TAFS fault tip

    There is a factor of 10 between the dip component of slip rate and propagation rate of the TAFS.

    Length vs Throw compared with literature data

    B o

    n in

    ie t

    al . (

    2 0

    1 6

    ) J

    St ru

    ct G

    eo l

    Francesco E. Maesano, Mara M. Tiberti, Roberto Basili

    TAFS fault analysis and propagation rates

    Data from Kim and Sanderson (2005) ESR and references therein.

    The length/throw ratio of TAFS segments falls in the range of strike-slip faults at the transition with normal faults.

    References Bonini, Basili, Toscani, Burrato, Seno, Valensise (2016) The role of pre-existing discontinuities in the development of extensional faults: An analog modeling perspective. J Struct. Geol., doi: 10.1016/j.jsg.2015.03.004 Gallais, Gutscher, Graindorge, Chamot-Rooke, Klaeschen (2011) A Miocene tectonic inversion in the Ionian Sea (central Mediterranean): Evidence from multichannel seismic data. JGR Solid Earth, doi: 10.1029/2011JB008505. Gutscher et al. (2016) Tectonic expression of an active slab tear from high-resolution seismic and bathymetric data offshore Sicily (Ionian Sea). Tectonics, doi: 10.1002/2015TC003898. Gutscher et al. (2017) Active tectonics of the Calabrian subduction revealed by new multi-beam bathymetric data and high-resolution seismic profiles in the Ionian Sea (Central Mediterranean), EPSL, doi: 10.1016/j.epsl.2016.12.020. Kim and Sanderson (2005) The relationship between displacement and length of faults: a review. ESR doi: 10.1016/j.earscirev.2004.06.003 Maesano, Tiberti, Basili (2017) The Calabrian Arc: three-dimensional modelling of the subduction interface. Scientific Reports, doi: 10.1038/s41598-017-09074-8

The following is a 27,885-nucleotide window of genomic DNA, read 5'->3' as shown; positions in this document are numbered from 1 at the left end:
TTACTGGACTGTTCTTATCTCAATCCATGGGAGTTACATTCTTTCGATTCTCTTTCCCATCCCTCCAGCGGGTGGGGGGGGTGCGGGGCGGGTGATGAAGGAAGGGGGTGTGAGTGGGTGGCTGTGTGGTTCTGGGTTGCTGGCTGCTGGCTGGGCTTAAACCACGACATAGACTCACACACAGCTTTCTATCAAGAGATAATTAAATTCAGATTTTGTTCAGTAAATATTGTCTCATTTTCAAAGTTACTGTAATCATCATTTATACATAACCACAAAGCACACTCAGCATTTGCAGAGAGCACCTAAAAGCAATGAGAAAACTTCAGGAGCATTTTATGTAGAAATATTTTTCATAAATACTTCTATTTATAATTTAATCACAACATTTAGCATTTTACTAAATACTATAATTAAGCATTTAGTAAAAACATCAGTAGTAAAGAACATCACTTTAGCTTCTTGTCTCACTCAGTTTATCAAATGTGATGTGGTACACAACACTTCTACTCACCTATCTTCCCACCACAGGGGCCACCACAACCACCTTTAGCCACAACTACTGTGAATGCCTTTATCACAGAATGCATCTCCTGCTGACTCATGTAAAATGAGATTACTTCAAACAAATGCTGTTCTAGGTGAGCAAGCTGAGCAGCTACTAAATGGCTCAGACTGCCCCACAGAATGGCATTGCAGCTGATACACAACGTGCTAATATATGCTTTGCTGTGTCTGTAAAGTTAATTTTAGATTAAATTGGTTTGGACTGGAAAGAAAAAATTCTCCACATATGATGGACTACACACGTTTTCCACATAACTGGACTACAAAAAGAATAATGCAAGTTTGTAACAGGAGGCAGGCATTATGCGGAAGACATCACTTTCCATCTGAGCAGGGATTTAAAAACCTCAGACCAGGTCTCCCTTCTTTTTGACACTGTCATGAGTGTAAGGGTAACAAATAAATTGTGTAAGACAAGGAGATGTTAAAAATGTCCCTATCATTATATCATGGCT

ORCID 0000-0002-5652-1548 ORCID 0000-0003-2504-853X ORCID 0000-0002-1213-0828

    francesco.maesano@ingv.it T31D-0682

    Deep fault segments are not connected with shallow faults.

    Multichannel seismic reflection surveys in the Ionian sea are kindly provided by Spectrum under a Confidentiality Agreement (CA-60) with INGV. CROP seismic profiles are provided by CNR-ISMAR. The bathymetric Digital Terrain Model is derived from SRTM30 Plus V6.0 data files. Beckeret al. (2009), Global Bathymetry and Elevation Data at 30 Arc Seconds Resolution: SRTM30_PLUS, Marine Geodesy, 32:4, 355-371, 2009. Midland Valley Ltd is acknowledged for making available the Move software to INGV under Academic Software Initiative (ASI) in 2016. This poster benefits from the financial support of the TSUMPAS-NEAM, co-financed by the European Union Civil Protection Mechanism, Agreement Number: ECHO/SUB/2015/718568/PREV26, RITMARE, the INGV Centro per la Pericolosità Sismica (CPS, Seismic Hazard Centre), Porto Empedocle, and PON Massimo Projects.

    The TAFS deformation pattern highlights the presence of mechanical decoupling between the lower plate, constituted by Ionian oceanic crust, and the upper plate, where a thick accretionary wedge has formed. The lower plate hosts the master faults of the TAFS, whereas the upper plate is affected by bending- moment faulting, localized subsidence, stepovers, and restraining/releasing bends. Our observations are supported by analogue modelling experiments of normal faults growing in presence of pre-existing discontinuities (Bonini et al., 2016).

    The deep part of the TAFS shows an increased degree of maturity from from SSE (sections g-h) to NNW (sections b-f). North of the Alfeo Seamount (section a) the TAFS consists of a system of subparallel faults.

    The shallow expression of the TAFS is marked by bending-moment faults and NW-SE elongated basins whose thickness decreases southeastwardly.

    Morpho bathymetric structural features (in black) from Gutscher et al., (2017)

    Catania

    Siracusa

    …more on Calabrian Arc Accretionary Wedge propagation

    NWSE

    Alfeo Seamount

    Alfeo Seamount

    Alfeo Seamount